Best: The scene-stealing power of Cheryl Blossom

Riverdale ostensibly has four main characters, or at least it did when it started: Archie (KJ Apa), Betty (Lili Reinhart), Jughead (Cole Sprouse), and Veronica (Camila Mendes). They're the two guys and two girls who ultimately form the two couples at the heart of the show, while everyone else around them serves a supporting purpose. Among those supporting characters, you could remove just about any one of them and still have a pretty entertaining show with a great ensemble, but one has become essential: the majestic and deliciously venomous Cheryl Blossom (Madelaine Petsch). 

Cheryl enters the series as the spoiled rich girl who gets to be the center of attention because her brother died, and ultimately evolves into so much more. She is the best example by far of the show taking an archetype and tweaking it into a well-defined, three-dimensional character, and Petsch's gloriously indulgent performance means Cheryl also gets to steal pretty much every scene she's in. This is a character who can introduce herself without a hint of irony as "Riverdale's resident It Girl" in one scene and then melt your heart with vulnerability in the next. She's just that good.

Worst: Archie's just not that interesting

One of the very first things we learn about Riverdale's version of Archie Andrews—football star and hard-working Nice Guy of Riverdale High School—is that he's been having an affair with one of his teachers. It's a sexy, unexpected element that adds a little hint of danger to a character we think we know, and it sets Archie off on a promising path to being much more than the clean-cut boy next door. In the two-plus years since then, Archie's gone to a much darker place than his Hot for Teacher roots, basically joining the mob at one point just to get closer to Veronica's father.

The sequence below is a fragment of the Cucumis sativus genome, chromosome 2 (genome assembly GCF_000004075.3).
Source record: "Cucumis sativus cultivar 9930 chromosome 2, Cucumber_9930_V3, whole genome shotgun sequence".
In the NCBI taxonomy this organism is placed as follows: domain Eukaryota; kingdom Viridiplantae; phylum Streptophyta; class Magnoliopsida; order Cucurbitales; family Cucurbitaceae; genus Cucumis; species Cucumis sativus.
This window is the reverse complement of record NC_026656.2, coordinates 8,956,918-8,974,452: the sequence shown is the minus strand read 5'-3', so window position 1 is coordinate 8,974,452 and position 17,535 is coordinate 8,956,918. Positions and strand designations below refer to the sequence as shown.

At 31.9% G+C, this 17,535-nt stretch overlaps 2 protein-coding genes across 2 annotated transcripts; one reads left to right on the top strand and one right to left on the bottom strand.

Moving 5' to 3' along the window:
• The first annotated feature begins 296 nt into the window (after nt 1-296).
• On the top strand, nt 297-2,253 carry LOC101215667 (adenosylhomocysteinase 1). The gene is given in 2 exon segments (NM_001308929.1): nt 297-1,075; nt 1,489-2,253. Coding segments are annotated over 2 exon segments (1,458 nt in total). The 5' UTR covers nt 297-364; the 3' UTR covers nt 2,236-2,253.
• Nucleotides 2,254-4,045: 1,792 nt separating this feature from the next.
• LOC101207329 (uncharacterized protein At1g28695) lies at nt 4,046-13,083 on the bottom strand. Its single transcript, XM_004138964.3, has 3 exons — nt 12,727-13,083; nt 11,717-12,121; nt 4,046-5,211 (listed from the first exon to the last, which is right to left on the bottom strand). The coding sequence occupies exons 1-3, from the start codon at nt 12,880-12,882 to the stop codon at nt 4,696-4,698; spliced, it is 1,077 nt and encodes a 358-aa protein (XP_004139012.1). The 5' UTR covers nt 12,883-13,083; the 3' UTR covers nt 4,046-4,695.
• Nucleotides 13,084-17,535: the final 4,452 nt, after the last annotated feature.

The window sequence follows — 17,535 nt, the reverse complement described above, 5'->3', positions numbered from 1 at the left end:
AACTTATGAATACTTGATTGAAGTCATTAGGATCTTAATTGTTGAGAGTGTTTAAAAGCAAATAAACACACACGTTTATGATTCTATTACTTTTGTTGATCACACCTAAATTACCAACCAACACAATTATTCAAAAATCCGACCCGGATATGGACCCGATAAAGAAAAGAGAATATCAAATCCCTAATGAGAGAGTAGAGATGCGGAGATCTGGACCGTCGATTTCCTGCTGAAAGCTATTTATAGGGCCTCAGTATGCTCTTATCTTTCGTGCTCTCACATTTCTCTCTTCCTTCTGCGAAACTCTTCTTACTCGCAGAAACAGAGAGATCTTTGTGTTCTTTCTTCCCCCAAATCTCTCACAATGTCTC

Somehow, though, he remains the least interesting main character on a show in which he's supposed to be the lead. It's no fault of KJ Apa's, to be sure. He plays Archie with a lightness and a charm that other actors would completely miss while trying to capture the angst, and he does the best he can with what he's given. It's just that what he's given is never quite as interesting as what's happening all around him.

Best: Leaning into horror

When the first images and footage of Riverdale arrived more than two years ago, many viewers were quick to compare its visual tone to Twin Peaks, David Lynch and Mark Frost's legendary soap opera satire about a beautiful town and its dark underbelly. Indeed, Riverdale's first major storyline, the murder of Jason Blossom and the secrets it unearthed about the town, did seem very Twin Peaks-esque, and the show spent its entire first season leaning into the seedy secrets of a seemingly idyllic teen paradise. At times things got down right horrific, something the show really kicked into overdrive with various episodes in the second season, including the musical episode in which the show's main cast did their own version of Carrie